# Can't figure out the math

#### Wizardsblade

Hey, I was trying doing some calculations and ran across a question I just can’t figure out. Hopefully I explain this well.
I am trying to find the Z component of velocity of an object on earth’s surface after a given time. For example a rock lies on the ground with a tangential velocity of ~450m/s (I believe). 1 second later it will be going v1 speed in the negative z direction and v2 speed in the x direction. I believe v1^2+v2^2=450^2 but I really don't know where to go from here.

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#### Tide

Science Advisor
Homework Helper
Define your coordinate system and state the problem a little more carefully. At it stands it is unclear.

#### Wizardsblade

At time = 0 the z axis is up and down and the x axis is forward and backward in the direction of earths rotation, i.e. looking at the earth form above the earth. What I am trying to figure out is the x and z components at any give time. For example at time = 6 hours the x component will be 0 and the z component will be -450m/s, at time = 12 hours z=0 and x=-450m/s.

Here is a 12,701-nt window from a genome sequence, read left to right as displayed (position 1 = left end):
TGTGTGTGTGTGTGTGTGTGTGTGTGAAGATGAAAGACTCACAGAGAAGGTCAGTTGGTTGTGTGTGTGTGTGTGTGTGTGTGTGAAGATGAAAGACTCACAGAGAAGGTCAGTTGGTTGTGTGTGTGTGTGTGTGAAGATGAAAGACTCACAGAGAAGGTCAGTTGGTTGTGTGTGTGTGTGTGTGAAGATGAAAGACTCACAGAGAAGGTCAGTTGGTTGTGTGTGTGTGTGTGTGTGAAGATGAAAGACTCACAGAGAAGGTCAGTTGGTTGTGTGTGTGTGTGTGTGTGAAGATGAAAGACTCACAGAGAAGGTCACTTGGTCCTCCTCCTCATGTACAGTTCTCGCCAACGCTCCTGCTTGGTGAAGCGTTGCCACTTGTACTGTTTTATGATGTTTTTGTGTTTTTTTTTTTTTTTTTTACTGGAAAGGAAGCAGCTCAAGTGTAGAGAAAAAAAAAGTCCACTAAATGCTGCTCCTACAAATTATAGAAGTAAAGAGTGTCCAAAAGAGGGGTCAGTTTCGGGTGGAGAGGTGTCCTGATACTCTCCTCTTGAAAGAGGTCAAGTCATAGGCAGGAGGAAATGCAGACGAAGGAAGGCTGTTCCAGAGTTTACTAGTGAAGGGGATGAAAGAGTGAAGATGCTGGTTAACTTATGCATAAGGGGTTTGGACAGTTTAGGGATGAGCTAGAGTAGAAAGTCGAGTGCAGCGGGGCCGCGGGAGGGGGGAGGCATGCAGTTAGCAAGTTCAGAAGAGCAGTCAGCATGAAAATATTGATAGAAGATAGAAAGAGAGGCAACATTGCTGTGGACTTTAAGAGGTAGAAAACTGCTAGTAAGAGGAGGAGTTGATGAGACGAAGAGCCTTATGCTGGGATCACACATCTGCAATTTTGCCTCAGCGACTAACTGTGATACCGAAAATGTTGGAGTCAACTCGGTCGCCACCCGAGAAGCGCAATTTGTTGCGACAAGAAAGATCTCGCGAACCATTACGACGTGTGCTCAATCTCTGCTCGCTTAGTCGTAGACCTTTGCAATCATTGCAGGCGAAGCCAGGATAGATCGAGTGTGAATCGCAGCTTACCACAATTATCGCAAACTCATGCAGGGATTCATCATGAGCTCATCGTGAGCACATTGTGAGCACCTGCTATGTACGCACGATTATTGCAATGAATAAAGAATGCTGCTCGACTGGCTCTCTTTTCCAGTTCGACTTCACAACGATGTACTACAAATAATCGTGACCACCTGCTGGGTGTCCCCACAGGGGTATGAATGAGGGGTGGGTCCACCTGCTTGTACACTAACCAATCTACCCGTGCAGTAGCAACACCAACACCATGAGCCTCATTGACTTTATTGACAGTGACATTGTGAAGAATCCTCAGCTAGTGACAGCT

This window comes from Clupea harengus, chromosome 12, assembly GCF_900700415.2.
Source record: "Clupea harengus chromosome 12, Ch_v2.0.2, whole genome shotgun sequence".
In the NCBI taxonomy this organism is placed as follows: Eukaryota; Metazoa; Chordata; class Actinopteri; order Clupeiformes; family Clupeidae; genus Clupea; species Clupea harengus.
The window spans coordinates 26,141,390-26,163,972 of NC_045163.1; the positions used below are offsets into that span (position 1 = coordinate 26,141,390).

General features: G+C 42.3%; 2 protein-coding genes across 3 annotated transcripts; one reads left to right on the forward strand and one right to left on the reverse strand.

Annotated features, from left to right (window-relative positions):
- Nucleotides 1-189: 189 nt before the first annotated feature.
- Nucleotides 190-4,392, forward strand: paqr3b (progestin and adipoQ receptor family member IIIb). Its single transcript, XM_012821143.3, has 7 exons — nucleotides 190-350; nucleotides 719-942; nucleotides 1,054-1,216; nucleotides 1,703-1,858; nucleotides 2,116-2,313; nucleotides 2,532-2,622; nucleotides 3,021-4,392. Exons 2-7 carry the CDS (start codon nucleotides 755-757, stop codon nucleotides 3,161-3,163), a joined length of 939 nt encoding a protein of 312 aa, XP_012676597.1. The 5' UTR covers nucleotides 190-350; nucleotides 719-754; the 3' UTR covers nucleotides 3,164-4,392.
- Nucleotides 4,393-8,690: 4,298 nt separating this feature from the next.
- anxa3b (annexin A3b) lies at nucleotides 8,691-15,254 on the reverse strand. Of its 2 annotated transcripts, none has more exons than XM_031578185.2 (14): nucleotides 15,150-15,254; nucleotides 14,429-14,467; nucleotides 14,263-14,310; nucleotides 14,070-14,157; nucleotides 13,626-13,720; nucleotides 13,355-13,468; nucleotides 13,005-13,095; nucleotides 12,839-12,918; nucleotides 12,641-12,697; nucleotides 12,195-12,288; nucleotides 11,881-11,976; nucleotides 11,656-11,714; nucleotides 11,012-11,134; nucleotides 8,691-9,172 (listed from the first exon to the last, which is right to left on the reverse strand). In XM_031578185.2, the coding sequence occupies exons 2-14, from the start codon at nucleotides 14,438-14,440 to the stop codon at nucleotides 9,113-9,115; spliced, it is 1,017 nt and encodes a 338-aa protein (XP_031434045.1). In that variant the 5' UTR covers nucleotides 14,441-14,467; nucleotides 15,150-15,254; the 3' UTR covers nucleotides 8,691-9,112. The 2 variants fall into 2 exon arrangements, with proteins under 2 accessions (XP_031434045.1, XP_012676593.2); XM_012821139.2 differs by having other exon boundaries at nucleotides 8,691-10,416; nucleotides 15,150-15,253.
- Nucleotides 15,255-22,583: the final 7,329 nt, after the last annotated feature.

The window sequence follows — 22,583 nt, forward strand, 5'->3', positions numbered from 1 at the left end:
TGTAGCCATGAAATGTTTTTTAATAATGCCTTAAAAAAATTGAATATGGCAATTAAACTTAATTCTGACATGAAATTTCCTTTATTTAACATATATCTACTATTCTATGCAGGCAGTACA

#### Wizardsblade

Wait I think I figured out a way. I did this: t=1s so I figured the number of seconds in a day (24*60*60=86400) and divided 360 degrees by 86400 and got .0041. Then I took the sin of .0041 and multiplied by 450m/s. So I got 7.2x10^-5m/s. Is this correct for the z component?

#### Tide

Science Advisor
Homework Helper
Unless you're standing at the equator you're going to need three basis vectors in the fixed frame of reference to describe those vectors.

What you are calling z corresponds to the radial coordinate in a spherical coordinate system so that a unit vector in the direction is given by

$$\hat r = \sin \theta \cos \phi \hat i + \sin \theta \sin \phi \hat j + \cos \theta \hat k$$

With the simple rotation you've defined simply replace $\phi$ with $\omega t$. Also, what you are calling the x direction corresponds to a vector in the azimuthal direction ($\phi$) and the corresponding unit vector is given by

$$\hat \phi = -\sin \phi \hat i + \cos \phi \hat j$$

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